Want to get married in a church but not sure where to start? For couples that don’t belong to a church, are a part of different religions or no religions at all, church weddings can be difficult to navigate.

If walking down a church aisle is your idea of a perfect ‘I do,’ here’s what to keep in mind.

1. Every Church Is Different

Every church is different when it comes to marriage, says Drew Rindfleisch, an ELCA-Lutheran pastor serving a congregation on the West Side of Chicago.

“Some consider marriage to be a sacrament in life between two people which should never be broken,” Rindfleisch says, “while some faiths acknowledge that not all marriages are lifelong due to unforeseen circumstances. Some churches are open to same-sex weddings, while there are still many who are not.”

Leslie Johnson, a non-denominational officiant at Positively Charmed, echoes the sentiment that churches are all different.

“Remember that places of worship are faith communities, not wedding venues,” Johnson says. While some churches may see non-congregant engaged couples coming through the doors as just looking for a great “ceremony backdrop” to their wedding day, other chapels are open to honoring non-denominational or interfaith ceremonies.

2. There’s a Church Venue Out There For Everyone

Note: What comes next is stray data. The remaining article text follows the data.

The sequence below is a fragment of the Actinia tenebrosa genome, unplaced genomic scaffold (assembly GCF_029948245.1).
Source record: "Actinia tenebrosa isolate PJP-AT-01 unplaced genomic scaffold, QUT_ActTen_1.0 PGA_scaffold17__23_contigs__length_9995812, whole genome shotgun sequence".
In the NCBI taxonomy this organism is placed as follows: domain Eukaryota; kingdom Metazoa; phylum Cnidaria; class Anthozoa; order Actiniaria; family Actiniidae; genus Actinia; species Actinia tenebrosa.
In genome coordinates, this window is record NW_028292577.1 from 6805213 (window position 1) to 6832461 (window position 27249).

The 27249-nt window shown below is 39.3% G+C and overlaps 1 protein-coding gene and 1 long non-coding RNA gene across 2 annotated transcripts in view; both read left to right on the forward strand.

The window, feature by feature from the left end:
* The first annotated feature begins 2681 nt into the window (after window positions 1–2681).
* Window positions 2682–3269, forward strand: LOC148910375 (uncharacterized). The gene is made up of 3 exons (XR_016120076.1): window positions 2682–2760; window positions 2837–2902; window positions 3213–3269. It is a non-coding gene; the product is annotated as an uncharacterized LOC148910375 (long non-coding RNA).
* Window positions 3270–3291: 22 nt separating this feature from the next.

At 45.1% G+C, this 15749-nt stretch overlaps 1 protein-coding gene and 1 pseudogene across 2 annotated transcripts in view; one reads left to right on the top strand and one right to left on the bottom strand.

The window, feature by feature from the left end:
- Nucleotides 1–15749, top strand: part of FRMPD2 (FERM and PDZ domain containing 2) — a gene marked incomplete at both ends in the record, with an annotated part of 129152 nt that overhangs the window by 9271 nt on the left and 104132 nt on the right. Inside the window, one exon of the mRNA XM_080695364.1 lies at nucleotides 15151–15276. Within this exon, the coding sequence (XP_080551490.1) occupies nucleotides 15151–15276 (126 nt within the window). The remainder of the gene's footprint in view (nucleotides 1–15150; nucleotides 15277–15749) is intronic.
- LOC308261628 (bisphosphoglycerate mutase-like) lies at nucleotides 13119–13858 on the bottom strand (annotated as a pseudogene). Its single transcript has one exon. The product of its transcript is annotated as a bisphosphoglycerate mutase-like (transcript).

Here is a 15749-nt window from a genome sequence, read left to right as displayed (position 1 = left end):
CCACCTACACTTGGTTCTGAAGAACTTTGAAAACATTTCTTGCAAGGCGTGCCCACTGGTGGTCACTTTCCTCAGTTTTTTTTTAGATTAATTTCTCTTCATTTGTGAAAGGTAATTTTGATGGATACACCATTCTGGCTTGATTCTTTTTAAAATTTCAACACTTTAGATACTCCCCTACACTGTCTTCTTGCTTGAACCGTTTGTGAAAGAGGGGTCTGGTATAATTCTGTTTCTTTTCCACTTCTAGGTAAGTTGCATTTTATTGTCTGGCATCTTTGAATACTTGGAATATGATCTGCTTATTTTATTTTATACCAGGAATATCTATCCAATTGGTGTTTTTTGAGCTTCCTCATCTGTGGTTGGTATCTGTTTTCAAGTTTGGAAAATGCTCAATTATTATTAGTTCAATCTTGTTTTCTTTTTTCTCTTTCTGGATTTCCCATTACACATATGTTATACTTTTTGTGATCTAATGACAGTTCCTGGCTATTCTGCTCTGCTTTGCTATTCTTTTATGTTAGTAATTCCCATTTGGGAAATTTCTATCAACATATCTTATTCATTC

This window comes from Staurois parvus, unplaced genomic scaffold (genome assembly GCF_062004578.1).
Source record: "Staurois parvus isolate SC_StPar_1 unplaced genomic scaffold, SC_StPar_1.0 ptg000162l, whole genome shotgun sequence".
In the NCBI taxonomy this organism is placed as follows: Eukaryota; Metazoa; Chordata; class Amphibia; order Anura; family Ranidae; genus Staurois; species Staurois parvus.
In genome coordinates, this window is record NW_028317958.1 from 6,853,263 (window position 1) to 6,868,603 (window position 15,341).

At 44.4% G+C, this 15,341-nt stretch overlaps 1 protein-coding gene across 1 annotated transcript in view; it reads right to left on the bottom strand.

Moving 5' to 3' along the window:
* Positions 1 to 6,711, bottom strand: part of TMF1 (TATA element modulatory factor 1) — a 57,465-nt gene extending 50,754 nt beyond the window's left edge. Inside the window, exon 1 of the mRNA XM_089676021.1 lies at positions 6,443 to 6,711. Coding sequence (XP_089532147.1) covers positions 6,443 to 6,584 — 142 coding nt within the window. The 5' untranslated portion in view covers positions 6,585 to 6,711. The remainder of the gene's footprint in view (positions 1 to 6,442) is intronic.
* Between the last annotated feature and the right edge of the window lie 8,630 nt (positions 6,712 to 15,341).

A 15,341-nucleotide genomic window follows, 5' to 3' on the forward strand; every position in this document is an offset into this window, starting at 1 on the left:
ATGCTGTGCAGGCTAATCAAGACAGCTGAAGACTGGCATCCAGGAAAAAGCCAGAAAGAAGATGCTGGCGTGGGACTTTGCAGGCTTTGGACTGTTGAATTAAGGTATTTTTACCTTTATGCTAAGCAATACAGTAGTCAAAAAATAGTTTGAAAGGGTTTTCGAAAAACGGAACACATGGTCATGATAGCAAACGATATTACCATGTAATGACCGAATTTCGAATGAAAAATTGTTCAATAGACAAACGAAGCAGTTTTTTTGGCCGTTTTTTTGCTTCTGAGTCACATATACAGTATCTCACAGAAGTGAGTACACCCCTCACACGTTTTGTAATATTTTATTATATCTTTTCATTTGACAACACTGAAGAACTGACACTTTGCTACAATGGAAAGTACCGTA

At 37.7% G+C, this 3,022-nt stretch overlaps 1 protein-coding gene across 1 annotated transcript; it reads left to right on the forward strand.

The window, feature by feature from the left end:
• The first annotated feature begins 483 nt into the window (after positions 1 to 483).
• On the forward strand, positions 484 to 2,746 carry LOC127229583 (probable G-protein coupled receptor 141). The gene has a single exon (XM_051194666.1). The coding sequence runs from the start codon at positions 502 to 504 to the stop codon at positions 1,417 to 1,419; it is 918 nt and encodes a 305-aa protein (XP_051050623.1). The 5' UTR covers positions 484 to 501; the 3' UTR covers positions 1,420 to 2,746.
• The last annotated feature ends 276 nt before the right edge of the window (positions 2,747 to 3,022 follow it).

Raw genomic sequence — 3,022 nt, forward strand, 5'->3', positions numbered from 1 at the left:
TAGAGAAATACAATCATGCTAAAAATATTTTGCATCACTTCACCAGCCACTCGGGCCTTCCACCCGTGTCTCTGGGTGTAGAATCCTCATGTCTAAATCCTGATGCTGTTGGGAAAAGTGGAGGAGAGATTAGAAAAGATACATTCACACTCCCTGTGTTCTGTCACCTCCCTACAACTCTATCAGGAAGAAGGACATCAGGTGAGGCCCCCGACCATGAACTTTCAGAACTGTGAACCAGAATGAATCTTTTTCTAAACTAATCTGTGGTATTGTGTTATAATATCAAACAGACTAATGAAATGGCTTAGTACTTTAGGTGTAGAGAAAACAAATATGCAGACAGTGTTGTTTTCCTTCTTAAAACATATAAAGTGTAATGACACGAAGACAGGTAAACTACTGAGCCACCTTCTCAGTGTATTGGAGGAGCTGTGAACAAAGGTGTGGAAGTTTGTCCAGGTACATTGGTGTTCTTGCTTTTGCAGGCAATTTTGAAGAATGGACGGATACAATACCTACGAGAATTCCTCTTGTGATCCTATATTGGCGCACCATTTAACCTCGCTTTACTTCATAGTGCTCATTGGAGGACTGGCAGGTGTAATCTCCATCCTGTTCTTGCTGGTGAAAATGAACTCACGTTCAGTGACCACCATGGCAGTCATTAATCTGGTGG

With a little time and research, couples can find a place of worship that fits their budgets and beliefs. Rindfleisch, whose congregation has married all types of people, recommends that a couple find a church, congregation, temple, mosque or community that shares their values.

“Even if couples have not belonged to that faith community in the past, or do not plan to belong to that faith tradition, they can always Google search the church, the pastor, the community and its values and talk to pastors in person,” he says.

3. How Much It’ll Cost Really Depends

Not sure how much to budget for a church ceremony? Some churches may charge a fee for the space, others may charge a fee and request an honorarium for officiants, while some may do neither or both. Large cathedrals, Rindfleisch says, often fill up quickly (especially during the summer months), which means charging more. Some churches will ask for $1,000 for everything, he says, while he’s seen smaller churches charge $500 to rent the space and larger spaces charge $2,000 just to reserve a date.

4. You May Be Required to Attend Counseling

Depending on the church, couples may need to complete premarital counseling.

“Whatever your faith tradition (or non-faith tradition), it is a truly fabulous idea to engage in a premarital course,” Positively Charmed’s Johnson says. “Many denominations require your willingness to learn and grow in this manner. Think conflict resolution and communication just for a start.”

As an added bonus some states, like Minnesota, where Rindfleisch got married, offer couples a discount on marriage license fees is they complete a certified marriage course.

5. Not Sure? Just Ask

It can be daunting to think about asking a church or place of worship about their rules regarding wedding ceremonies, but unless information is available publicly, it’s best to ask directly. Johnson’s advice for couples struggling to find a church venue is to treat the concern with respect for all involved and to communicate with honesty and integrity. For example, if a church asks if you’ll become members, only say yes if that’s the truth.

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